Based on the expression patterns of different molecular markers, breast cancer can be divided into more than six similar subgroups, which have distinguishing features with respect to clinical outcomes, responses to adjuvant therapy, and patterns of metastatic recurrence [33, 34]. In addition, a recent study suggested that there is a close relationship between the subtypes defined by gene expression profiling and the cellular origin of breast cancer [35, 36]. Thus, we also want to know the relationship between ALDH1A1 expression and the three most important molecular markers of breast cancer, ER, PR, and HER2. The results derived from overall analysis suggested that the overexpression of ALDH1A1 might be related to the enriched-HER2 subtype of breast cancer (ER-PR-HER2+), which is derived from the transformation of mammary late luminal progenitor cells [35, 36]. However, it should be noted that: First, the positive correlation between ALDH1A1 expression and HER2 is only observed in the America-Europe subgroup. Second, there were discrepancies regarding the definition of HER2 positivity in the different studies. In some studies, tumors with scores of 2+ and 3+ were considered to be HER2 positive (more than 10% of the cells showed positive immunohistochemical staining) [11, 23, 27]. In other studies, only tumors with scores of 3+ were considered HER2 positive (more than 30% of the cells showed positive immunohistochemical staining) [21, 22, 26, 32]. Only three studies confirmed the amplification of HER2 by fluorescence in-situ hybridization analysis [22, 26, 29]. Thus, other subtypes defined by gene expression profiling, such as basal-like breast cancer with moderate expression of HER2 (2 + ~3+), might have been included in the HER2+ group in this meta-analysis. ALDH1A1 expression might also be related to some basal-like breast cancers, which are derived from the transformation of mammary luminal progenitor cells [35, 36]. The results of Nalwoga et al. confirmed this possibility. They found that there was a close relationship between ALDH1A1 expression and the HER2 subtype (OR = 3.6, 95% CI = 1.4–9.7) and the basal-like subtype (OR = 4.0, 95% CI = 1.8–8.8) . Similar results were found in the study presented by Lee . These data suggest that ALDH1A1 could be used as a potential therapeutic target for breast cancers of the HER2-enriched subtype or partial basal-like subtype, especially in patients derived from America-Europe.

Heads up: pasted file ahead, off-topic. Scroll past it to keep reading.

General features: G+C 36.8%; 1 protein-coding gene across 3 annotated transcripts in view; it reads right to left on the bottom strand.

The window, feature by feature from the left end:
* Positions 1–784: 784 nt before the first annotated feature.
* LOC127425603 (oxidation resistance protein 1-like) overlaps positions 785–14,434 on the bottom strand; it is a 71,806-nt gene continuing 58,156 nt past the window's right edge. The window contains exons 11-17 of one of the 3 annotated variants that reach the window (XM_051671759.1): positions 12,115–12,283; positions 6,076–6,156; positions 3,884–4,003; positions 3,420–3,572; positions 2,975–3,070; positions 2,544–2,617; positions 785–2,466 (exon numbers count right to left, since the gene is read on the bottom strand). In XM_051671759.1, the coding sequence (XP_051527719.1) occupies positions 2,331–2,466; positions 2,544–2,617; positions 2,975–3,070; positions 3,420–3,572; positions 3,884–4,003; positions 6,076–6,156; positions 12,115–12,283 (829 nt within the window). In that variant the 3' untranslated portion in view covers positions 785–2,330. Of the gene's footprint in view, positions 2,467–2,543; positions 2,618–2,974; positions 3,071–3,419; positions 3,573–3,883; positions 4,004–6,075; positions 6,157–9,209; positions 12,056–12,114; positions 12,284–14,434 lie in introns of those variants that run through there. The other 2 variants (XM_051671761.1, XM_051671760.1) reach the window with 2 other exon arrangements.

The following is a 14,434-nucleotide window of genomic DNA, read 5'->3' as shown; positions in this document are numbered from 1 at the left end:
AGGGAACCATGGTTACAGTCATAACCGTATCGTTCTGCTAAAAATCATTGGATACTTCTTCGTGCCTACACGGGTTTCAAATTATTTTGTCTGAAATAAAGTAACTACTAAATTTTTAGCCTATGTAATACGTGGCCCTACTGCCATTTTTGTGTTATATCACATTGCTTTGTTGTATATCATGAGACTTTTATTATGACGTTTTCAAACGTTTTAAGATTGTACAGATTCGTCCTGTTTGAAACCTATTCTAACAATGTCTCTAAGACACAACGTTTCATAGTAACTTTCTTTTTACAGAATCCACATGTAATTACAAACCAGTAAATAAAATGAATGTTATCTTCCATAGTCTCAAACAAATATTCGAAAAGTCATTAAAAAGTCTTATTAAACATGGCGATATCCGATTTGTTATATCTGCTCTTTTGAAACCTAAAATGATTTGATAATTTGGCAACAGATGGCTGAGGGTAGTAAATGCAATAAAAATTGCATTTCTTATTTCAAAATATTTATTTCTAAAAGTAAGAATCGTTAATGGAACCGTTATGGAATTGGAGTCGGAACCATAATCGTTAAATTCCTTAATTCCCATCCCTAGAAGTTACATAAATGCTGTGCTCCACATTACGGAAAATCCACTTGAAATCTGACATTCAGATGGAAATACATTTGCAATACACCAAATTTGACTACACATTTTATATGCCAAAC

It should be noted that there are some limitations to this meta-analysis. First, although we endeavored to extract valid data from survival curves, in which HRs were not directly measured, these indirect data are less reliable than direct data from the original literature because these calculated HRs are the result of univariate analyses and might contain some deviations. Second, all of the studies included in our meta-analyses are retrospective. Their experimental design may contribute to the heterogeneity, which might reduce the analysis power to some extent. Therefore, larger multicenter prospective studies based on homogeneous populations are required to validate the prognostic power of ALDH1A1. Third, publication bias is a concern. We tried to identify all relevant data, but some data were still missing. Some missing information, such as the results presented by Marcato et al. , might reduce the power of ALDH1A1 as a prognostic predictor in breast cancer patients.
This meta-analysis indicates that ALDH1A1 is an important predictor of the progression and poor survival of breast cancer patients. Our results suggest that the analysis of ALDH1A1 expression in breast cancer not only provides a better understanding of the relationship between breast tumorigenesis and cancer genomics but may also be beneficial for the design of treatment and the assessment of the prognosis of patients. We will further study the influence of ALDH1A1 expression on differentiation, invasion, and metastasis of breast cancer cells.
Aldehyde dehydrogenase 1 family member A1
Epidermal growth factor receptor 2
Cancer stem cell
Aldehyde dehydrogenase 1
Lymph node metastasis
Inflammatory breast cancer
Automated quantitative analysis
Triple-negative breast cancer
Axillary lymph node metastases
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The pre-publication history for this paper can be accessed here:http://www.biomedcentral.com/1471-2407/14/444/prepub
We would like to thank Dr. Yan-qi Zhang, and Dr. Chuan Xu for their constructive suggestions. This study was supported by grants from the National Natural Science Foundation of China (No. 81172071), Outstanding Youth Science Foundation of Chongqing (No. CSTC2013JCYJJQ1003), and National Basic Research Program of China (973 Program, No. 2010CB529400).
The authors declare no conflict of interest.
YL and DL helped to design the overall study, compile and curate the datasets, design the statistical approaches, perform the computational analysis, and develop the biological interpretation. YL and DL contributed equally to this work. JD and SX provided expertise in clinical breast oncology. JZ and XY helped to design the statistical approaches and perform the computational analysis. YC and XZ helped to design the overall study and design the statistical approaches. SY and XB designed the overall study, compiled and curated the datasets, designed the statistical approaches, performed the computational analysis, developed biological interpretation, and wrote the manuscript. All authors contributed to the preparation of the manuscript and read and approved the final version.
Ying Liu, Dong-lai Lv contributed equally to this work.